JA Konrath, in case you don't know, is a pioneer in self-publishing who successfully transitioned from legacy--excuse me, traditional--publishing. He's known for criticizing the practices of publishers in his popular blog, The Newbie's Guide to Publishing.
At this point I was prepared to dive into my coffee cup and drown myself, but the agent was just getting started.
I don't remember her exact words, but they were something to the effect of "agents don't want to give up their advances."
Well, granted. But what about writers? What is best for us?
I had unwittingly stepped into a raging discussion that's been swirling in the media-publishing world for months. A bit of background: there's something of a class system in the world of writing. The mega-bestselling writers are the darlings of publishers. The rest of us, not so much. Unless your first book is a monster success, you are more or less sent to the servant's quarters. It used to be that publishers would give a writer time to develop and gain a strong readership base. That is less often the case today. Midlist writers are being dropped; contracts are not being renewed. Advances are shrinking.
Then there's Amazon, which offers writers--any writer--a decent percentage of each and every sale. Published writers who have been able to reclaim their backlist have been startled to discover that they can make good money from "new old" titles which had been languishing on the vine for years. The prices for indie ebooks are being set by...gasp...the writers. This process, along with the rise of indie publishing in general, is driving down the overall cost of ebooks.
Publishers don't like to lower their ebook prices, and they're fighting back. Amazon and publishers have gotten into several scrapes over pricing and distribution. Most recently, the tension boiled over into the Hatchette vs. Amazon kerfuffle. You can read more about that here. But the subtext of the fight is that journeyman writers suddenly have more options for publishing and getting paid for their work. These changes are putting pressure on the traditional publishing model, on pricing in particular.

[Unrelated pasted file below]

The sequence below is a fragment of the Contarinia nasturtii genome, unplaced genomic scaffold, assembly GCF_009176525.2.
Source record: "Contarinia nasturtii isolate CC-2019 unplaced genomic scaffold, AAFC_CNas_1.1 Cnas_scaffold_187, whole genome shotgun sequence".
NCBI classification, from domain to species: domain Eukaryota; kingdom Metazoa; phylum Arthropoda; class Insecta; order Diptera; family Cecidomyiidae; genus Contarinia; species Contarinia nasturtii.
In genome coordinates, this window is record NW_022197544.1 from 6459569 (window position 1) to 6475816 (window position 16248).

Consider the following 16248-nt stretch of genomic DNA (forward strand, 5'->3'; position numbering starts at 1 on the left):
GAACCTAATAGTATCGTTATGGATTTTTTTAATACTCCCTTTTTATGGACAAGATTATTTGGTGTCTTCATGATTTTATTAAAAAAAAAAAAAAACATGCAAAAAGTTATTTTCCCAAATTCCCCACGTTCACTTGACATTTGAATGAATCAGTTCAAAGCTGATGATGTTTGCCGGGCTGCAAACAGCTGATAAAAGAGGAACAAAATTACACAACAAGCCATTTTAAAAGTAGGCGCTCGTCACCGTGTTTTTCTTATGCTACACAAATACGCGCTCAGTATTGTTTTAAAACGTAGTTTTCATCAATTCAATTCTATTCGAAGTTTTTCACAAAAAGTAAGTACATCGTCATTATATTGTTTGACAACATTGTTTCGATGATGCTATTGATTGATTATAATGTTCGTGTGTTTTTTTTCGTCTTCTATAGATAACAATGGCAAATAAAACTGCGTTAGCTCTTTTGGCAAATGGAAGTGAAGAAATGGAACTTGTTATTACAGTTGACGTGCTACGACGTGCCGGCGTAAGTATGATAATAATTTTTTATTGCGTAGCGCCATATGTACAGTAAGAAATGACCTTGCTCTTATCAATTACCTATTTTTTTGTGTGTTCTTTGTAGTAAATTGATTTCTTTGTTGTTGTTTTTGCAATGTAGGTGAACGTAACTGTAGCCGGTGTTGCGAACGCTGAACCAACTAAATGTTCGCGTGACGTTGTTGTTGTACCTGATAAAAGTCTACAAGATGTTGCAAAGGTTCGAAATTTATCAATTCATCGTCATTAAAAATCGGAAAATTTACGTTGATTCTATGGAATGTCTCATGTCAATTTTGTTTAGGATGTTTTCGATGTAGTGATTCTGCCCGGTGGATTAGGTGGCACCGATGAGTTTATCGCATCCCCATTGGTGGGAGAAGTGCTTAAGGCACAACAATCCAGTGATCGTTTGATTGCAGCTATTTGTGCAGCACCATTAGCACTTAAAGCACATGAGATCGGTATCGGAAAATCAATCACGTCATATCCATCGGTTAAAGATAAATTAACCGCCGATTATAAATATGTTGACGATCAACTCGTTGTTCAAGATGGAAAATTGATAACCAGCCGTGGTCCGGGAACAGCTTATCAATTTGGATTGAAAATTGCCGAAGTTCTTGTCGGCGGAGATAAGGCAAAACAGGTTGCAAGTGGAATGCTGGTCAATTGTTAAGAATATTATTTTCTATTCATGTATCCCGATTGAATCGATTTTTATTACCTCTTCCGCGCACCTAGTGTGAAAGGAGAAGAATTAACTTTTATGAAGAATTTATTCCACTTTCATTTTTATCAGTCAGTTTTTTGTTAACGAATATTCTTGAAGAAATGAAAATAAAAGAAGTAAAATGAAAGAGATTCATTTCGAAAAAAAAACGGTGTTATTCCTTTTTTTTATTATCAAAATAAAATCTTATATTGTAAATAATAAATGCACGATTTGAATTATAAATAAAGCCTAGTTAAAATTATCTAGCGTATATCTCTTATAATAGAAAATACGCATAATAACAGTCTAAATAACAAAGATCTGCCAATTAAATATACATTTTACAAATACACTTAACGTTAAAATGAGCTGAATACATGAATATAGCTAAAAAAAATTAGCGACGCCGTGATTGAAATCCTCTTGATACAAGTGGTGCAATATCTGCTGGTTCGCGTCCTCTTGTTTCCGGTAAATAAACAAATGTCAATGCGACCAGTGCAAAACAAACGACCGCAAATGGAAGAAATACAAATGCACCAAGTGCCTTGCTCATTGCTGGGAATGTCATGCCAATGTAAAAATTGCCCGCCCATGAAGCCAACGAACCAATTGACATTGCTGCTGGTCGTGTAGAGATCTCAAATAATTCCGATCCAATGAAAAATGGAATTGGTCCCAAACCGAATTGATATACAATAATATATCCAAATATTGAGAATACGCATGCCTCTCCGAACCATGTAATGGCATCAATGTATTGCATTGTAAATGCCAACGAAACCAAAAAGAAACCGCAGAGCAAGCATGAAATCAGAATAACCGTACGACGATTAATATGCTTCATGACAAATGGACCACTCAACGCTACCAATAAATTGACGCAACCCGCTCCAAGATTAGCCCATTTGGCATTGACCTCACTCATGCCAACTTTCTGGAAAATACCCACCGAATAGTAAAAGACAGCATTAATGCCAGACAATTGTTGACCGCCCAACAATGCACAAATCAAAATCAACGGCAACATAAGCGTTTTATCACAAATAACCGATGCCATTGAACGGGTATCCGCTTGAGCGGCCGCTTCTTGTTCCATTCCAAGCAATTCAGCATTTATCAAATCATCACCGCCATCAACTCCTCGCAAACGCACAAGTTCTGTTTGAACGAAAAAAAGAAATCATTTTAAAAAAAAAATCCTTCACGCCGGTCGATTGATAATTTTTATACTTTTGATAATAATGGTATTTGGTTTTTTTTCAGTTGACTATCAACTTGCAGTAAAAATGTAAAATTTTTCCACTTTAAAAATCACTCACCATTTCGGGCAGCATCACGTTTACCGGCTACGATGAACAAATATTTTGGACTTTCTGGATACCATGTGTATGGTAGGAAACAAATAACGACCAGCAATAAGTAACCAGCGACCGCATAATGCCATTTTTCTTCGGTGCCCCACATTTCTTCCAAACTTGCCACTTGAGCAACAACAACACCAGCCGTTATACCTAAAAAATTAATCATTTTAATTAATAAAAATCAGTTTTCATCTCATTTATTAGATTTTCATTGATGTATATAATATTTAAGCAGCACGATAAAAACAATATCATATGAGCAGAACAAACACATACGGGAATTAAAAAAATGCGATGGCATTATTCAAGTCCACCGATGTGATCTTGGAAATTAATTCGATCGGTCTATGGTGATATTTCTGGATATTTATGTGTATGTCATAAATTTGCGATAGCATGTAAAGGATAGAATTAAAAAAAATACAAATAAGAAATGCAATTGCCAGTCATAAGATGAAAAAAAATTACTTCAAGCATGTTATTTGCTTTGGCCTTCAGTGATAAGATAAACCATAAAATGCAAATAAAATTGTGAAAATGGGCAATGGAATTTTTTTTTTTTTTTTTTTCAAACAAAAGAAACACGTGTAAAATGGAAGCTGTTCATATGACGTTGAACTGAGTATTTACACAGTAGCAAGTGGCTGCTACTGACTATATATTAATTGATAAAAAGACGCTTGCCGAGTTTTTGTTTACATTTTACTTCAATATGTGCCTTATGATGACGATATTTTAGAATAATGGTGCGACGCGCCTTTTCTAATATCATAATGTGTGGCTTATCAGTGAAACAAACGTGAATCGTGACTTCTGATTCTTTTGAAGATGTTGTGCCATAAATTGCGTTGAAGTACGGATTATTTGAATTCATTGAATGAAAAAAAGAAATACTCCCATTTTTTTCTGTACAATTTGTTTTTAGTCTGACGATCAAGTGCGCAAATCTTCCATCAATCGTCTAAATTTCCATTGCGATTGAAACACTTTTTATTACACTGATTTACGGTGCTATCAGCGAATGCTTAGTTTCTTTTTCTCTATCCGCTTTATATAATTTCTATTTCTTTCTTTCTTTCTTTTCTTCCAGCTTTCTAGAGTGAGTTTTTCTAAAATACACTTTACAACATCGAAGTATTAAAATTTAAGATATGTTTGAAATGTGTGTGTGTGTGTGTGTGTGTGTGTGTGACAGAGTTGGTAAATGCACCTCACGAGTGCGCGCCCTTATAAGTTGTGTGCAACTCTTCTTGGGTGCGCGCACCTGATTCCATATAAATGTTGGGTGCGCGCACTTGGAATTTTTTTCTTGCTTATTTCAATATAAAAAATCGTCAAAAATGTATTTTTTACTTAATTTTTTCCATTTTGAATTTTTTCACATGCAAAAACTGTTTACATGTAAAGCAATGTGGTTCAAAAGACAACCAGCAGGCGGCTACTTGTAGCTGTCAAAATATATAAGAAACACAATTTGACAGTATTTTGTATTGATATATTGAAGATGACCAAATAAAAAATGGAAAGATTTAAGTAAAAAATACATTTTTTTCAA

I don't have any strong beliefs about the merits of traditional versus indie publishing. I suspect that most published writers will become "hybrids," pursuing the best available options. I do think that it is still better for unpublished writers to get traditionally published first--going through the process helps a writer develop her skills, learn valuable ropes, and establish a readership. But for writers who have previously been published and languished under the old system, the picture is different. If a previous book did not sell well, we're haunted by those sales numbers forevermore. If it did sell, the publisher will collect the lion's share of the book's revenues, forevermore.
At the breakfast meeting that day, the agent wound up her response to me by saying, "You're too early in your career to give up on traditional publishing."
In fact, I'm not in any way giving up on traditional publishing. As a published writer who will have a new manuscript to market in the near future, I'm simply trying to figure out the best strategy for me. Not the best strategy for the publisher. Not for Amazon. Not for an agent. If traditional publishing gives me a good deal on my next book, I'll break out the champagne. If not? I'll go indie. I don't have any agenda attached to exploring all the possibilities. As they said in The Godfather, "It's not personal. It's business."
Monday, September 15, 2014